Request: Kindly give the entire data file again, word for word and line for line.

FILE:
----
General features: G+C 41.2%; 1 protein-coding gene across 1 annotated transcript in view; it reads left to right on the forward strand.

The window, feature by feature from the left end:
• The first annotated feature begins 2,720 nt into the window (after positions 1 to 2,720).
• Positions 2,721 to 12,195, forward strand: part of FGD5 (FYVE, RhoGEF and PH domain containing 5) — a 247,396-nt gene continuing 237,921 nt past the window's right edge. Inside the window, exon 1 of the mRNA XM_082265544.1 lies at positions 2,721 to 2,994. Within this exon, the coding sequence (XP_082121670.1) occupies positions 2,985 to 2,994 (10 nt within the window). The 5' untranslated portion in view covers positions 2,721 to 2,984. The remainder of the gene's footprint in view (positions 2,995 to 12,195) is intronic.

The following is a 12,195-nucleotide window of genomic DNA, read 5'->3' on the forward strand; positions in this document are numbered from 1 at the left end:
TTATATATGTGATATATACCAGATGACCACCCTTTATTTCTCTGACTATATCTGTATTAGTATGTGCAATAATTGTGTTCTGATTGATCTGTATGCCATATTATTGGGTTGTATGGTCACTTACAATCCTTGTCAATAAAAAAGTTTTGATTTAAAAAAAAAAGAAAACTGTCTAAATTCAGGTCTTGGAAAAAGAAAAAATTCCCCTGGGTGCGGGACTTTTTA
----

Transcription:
General features: G+C 41.2%; 1 protein-coding gene across 1 annotated transcript in view; it reads left to right on the forward strand.

The window, feature by feature from the left end:
• The first annotated feature begins 2,720 nt into the window (after positions 1 to 2,720).
• Positions 2,721 to 12,195, forward strand: part of FGD5 (FYVE, RhoGEF and PH domain containing 5) — a 247,396-nt gene continuing 237,921 nt past the window's right edge. Inside the window, exon 1 of the mRNA XM_082265544.1 lies at positions 2,721 to 2,994. Within this exon, the coding sequence (XP_082121670.1) occupies positions 2,985 to 2,994 (10 nt within the window). The 5' untranslated portion in view covers positions 2,721 to 2,984. The remainder of the gene's footprint in view (positions 2,995 to 12,195) is intronic.

The following is a 12,195-nucleotide window of genomic DNA, read 5'->3' on the forward strand; positions in this document are numbered from 1 at the left end:
TTATATATGTGATATATACCAGATGACCACCCTTTATTTCTCTGACTATATCTGTATTAGTATGTGCAATAATTGTGTTCTGATTGATCTGTATGCCATATTATTGGGTTGTATGGTCACTTACAATCCTTGTCAATAAAAAAGTTTTGATTTAAAAAAAAAAGAAAACTGTCTAAATTCAGGTCTTGGAAAAAGAAAAAATTCCCCTGGGTGCGGGACTTTTTA